21 June, 2021
The world has changed since the initial lockdown in March 2020, and you would be forgiven for forgetting how severe the restrictions were during that time.
Claims arising during that period are now beginning to make their way before the Courts and District Judge Gribble sitting at Middlesbrough County Court has recently found that a Thirteen Housing Group Limited's repair response during April 2020 was reasonable.
The Claimant, acting as a litigant in person, brought a claim for the cost of clearing water he alleged had escaped from the property next door to him. The property was owned by Thirteen and demised by their tenant.
Following Government guidelines in March 2020 Thirteen had suspended all scheduled and non-emergency repairs and had in place a 'life or limb' emergency repair system. When the leak was originally reported by their tenant at the start of April 2020 it was not deemed an emergency and so they were unable to send anyone out.
By the end of April 2020 restrictions were eased and Thirteen were able to recommence their usual repairs regime however the issue was not reported to them again until August 2020. In line with their standard repairs regime they sent an operative out 13 days later to clear a blockage in the tenant's garden. The same issue was reported again towards the end of September 2020 and again an operative was sent out to rectify the issue. Both times the tenant was reminded that keeping the drain cover clear of blockages was their responsibility under the terms of their tenancy.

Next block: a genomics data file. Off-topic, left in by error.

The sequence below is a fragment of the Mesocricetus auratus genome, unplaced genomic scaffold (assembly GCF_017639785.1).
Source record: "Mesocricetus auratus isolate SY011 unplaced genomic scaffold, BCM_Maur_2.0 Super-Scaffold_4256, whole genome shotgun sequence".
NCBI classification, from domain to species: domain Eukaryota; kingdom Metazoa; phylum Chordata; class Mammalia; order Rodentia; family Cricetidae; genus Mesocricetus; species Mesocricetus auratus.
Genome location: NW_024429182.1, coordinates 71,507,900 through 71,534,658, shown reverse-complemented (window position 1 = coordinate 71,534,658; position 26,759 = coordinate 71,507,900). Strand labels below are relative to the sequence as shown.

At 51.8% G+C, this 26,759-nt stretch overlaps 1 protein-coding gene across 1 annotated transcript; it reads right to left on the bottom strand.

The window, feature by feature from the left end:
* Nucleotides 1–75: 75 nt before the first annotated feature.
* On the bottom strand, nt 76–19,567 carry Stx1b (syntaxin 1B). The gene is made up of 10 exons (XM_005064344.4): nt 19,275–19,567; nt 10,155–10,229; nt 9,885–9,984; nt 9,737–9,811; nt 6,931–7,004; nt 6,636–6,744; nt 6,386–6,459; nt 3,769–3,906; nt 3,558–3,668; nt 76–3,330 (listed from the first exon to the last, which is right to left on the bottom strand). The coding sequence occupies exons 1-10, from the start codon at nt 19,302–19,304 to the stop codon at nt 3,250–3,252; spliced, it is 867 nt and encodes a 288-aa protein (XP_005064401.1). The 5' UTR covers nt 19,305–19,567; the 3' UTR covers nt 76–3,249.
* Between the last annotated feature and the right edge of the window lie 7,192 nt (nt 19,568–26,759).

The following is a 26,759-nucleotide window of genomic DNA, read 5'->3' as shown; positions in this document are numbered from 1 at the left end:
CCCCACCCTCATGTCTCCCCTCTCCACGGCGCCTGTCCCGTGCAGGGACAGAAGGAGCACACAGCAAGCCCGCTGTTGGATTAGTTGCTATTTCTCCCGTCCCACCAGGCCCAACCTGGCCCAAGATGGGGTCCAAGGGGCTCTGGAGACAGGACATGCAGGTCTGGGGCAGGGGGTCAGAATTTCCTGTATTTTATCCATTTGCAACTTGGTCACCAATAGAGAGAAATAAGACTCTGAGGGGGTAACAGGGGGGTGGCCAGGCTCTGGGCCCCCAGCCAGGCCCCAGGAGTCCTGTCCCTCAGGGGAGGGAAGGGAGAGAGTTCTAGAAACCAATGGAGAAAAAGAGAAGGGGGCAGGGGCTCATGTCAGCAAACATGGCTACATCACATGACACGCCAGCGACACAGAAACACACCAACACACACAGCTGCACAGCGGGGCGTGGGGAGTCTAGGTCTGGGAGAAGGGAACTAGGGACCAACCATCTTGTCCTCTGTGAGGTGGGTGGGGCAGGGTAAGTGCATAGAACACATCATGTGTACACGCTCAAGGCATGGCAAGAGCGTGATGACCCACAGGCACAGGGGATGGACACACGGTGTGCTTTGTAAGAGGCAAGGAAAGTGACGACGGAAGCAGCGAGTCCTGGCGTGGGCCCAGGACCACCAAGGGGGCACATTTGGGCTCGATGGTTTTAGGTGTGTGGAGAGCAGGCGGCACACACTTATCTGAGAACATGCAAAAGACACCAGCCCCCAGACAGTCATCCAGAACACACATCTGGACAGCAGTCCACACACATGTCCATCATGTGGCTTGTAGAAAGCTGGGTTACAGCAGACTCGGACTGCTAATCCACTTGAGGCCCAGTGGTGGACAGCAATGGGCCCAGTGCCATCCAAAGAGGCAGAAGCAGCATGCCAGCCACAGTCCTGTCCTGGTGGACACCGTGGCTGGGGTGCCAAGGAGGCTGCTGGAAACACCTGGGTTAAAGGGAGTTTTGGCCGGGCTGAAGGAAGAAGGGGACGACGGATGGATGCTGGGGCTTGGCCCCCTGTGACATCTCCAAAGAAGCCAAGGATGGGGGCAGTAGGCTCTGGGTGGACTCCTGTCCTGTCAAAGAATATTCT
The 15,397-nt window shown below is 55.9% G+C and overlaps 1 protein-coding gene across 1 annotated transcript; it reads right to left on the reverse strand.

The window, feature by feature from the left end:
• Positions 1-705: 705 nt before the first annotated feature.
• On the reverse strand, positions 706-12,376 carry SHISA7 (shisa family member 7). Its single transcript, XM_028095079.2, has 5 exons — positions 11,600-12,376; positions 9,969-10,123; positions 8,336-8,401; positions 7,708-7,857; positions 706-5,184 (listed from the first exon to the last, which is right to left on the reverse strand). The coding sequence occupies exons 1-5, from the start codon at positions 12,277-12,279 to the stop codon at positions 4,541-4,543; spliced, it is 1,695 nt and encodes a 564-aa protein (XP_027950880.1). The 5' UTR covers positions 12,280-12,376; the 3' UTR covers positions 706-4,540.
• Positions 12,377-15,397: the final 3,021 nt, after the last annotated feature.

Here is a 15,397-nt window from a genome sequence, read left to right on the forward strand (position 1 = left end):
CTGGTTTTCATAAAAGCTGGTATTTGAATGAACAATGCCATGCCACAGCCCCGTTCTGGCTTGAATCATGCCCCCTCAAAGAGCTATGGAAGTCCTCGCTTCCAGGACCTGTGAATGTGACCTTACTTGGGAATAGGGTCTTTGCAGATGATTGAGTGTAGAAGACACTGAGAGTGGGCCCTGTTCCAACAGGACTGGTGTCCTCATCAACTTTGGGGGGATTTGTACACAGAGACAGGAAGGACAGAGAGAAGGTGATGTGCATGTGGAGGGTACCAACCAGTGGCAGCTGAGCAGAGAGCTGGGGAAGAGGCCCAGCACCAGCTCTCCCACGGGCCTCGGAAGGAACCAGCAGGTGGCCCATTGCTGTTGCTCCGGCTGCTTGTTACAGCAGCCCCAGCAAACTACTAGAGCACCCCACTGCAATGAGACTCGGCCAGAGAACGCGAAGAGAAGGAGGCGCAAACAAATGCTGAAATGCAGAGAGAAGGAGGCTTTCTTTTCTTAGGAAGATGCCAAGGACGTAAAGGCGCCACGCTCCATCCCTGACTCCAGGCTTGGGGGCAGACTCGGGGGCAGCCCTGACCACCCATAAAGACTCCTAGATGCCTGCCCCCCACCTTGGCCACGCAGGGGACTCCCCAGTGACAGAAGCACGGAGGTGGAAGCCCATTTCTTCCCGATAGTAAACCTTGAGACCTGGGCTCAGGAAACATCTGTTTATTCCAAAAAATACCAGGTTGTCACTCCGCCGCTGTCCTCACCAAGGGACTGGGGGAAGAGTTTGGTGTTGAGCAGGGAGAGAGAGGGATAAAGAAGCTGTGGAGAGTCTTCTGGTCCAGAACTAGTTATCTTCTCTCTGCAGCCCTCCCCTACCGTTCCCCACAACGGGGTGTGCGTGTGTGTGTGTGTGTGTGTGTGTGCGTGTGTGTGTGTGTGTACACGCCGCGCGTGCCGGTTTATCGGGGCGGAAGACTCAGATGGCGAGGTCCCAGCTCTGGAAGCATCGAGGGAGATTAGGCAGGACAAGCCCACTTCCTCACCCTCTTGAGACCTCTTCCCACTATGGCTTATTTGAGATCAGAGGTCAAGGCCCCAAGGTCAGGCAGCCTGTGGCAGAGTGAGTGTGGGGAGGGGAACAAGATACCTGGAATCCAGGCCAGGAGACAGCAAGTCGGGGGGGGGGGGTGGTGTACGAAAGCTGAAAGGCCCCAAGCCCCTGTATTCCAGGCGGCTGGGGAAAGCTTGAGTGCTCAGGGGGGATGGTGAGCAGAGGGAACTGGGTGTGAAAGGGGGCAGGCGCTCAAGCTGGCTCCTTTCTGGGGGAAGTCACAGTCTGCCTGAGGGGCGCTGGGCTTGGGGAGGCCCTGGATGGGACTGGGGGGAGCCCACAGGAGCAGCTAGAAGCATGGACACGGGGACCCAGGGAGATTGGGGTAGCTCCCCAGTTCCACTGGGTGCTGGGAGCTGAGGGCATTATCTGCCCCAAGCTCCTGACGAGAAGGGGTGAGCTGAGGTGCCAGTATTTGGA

An initial application to strike the claim out for the Claimant failing to plead a recognised cause of action against Thirteen was unsuccessful and the matter proceeded to a full trial.
DJ Gribble found that Thirteen did not owe a duty of care to the Claimant and they were not liable for a nuisance committed by their tenant. If a duty had been owed, she went on to comment that Thirteen had been rightly following Government guidance and so their procedure to only attend life and limb emergencies during this time was reasonable.
Current and previous Government guidance on local authorities' repairing obligations can be found here.